Monday, August 11, 2008

19th Sunday - homily

‘I would go to Hell for you to go to Heaven’. Is this what St. Paul is saying in the second reading? In his letter to the Romans (chapter 9), he writes: “I could wish that I were accursed and cut off from Christ for the sake of my brethren”. Most scholars think that he is not referring to eternal separation from Christ, but some do. I have thought about this for many years - ever since I first heard this line. Would I go to Hell for others to go to Heaven? I would. I would go to Hell for you to go to Heaven. Now, it’s an exaggerated point that St. Paul and I are making: that we would do anything for your salvation, for your conversion, for your faith in Christ.

Why is faith in Christ so important to St. Paul that he would give up everything for his people to have it? Why is it so paramount? I think that it’s on a couple of levels that he sees the immense value of a life in Christ and wants his people to enjoy it. The first is on a personal level. In his own life, St. Paul found happiness, peace, and joy in Christ – that’s definitely true. But, on a deeper level, he found the meaning of his life in Christ. We always talk about finding ‘the meaning of life’ – it is found in Christ.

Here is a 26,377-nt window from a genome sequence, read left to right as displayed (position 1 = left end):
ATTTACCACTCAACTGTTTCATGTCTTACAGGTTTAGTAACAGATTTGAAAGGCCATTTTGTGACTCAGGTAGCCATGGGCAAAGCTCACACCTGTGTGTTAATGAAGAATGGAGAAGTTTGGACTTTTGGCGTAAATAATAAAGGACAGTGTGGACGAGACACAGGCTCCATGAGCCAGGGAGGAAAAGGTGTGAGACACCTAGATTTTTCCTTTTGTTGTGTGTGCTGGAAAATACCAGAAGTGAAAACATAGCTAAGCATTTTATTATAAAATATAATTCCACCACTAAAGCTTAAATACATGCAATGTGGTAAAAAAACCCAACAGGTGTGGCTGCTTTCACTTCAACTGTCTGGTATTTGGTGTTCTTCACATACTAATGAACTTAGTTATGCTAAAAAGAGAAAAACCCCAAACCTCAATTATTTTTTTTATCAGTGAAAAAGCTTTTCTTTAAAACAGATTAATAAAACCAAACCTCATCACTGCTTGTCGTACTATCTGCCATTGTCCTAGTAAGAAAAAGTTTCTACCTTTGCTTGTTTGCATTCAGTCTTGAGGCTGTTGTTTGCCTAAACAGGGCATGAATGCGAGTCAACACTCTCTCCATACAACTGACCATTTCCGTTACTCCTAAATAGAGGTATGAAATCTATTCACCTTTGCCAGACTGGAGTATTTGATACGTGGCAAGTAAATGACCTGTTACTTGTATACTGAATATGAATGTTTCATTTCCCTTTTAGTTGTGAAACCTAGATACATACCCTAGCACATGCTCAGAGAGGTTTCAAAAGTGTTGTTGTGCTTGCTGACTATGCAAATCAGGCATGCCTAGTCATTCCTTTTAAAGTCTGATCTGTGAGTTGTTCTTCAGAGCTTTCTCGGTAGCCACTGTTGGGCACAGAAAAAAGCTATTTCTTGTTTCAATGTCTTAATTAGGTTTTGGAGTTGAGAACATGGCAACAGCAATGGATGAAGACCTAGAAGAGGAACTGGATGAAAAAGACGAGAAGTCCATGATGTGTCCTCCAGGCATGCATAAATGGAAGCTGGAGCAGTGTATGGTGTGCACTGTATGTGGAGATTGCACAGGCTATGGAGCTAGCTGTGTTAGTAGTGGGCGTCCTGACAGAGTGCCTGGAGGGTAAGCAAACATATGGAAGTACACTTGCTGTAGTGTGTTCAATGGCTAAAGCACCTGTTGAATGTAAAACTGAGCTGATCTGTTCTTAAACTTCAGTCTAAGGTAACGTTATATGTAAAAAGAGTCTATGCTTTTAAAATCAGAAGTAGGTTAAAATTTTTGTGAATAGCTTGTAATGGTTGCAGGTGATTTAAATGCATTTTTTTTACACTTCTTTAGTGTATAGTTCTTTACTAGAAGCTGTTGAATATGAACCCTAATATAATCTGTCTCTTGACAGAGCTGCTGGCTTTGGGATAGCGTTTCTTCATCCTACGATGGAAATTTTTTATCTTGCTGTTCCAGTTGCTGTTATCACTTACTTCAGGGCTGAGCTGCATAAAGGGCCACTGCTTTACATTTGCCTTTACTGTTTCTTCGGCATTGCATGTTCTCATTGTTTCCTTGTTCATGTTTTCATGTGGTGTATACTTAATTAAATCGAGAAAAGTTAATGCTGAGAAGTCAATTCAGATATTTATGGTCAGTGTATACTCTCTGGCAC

St. Paul found his identity in Christ. The more we get to know Christ, the more we get to ourselves – our true identity. St. Paul found his true identity in Christ. He found life itself in Christ. This point, though, about the importance of identity is played out whenever we go to a funeral. We don’t primarily hear about the person’s accomplishments or possessions; we hear much more about their identity – who they were. Our identity is paramount; we find our true identity in Christ.

St. Paul also wanted his people to experience life in Christ for its general value – it is AWE-SOME! It is awesome!! We hear that word so much these days – “that movie was awesome”…”my new car is awesome”. GOD is awesome! We are in awe of God’s power. We are in awe of his love. We are in awe of his presence. This was the experience of St. Paul. This was the experience of the Apostles in the boat. This was the experience of Elijah in the first reading.

It may not have been what they expected, but they were in awe to see God’s power and presence. The Apostle didn’t expect to see Jesus walking on water on quieting the storm. Elijah didn’t expect to find the Lord in a small, quiet way. And yet, they were in awe when they experienced God’s presence. They were in awe when they experienced his power.

We come to the Eucharist – talk about a way we wouldn’t expect God to come us! In a few moments, He will be among us in a way we wouldn’t expect – small and unspectacular. And yet, He will be among us. He will be with us amid our storms. Just like when the Apostles saw Jesus walking on water and said, ‘it’s a ghost’, so do some people look at Jesus in the Eucharist and say, ‘it’s only a symbol’…’it’s only a representation’. And, Jesus says to us what he said to the Apostles, “take courage, it is I. Do not be afraid”.


At 4:36 PM, Blogger CynthiaBC said...

The reflection and discussion about suffering at Friday’s Adoration, and this weekend’s homily on Romans 9, for some reason made me think about those who have risked their lives for others, such as my brother-in-law.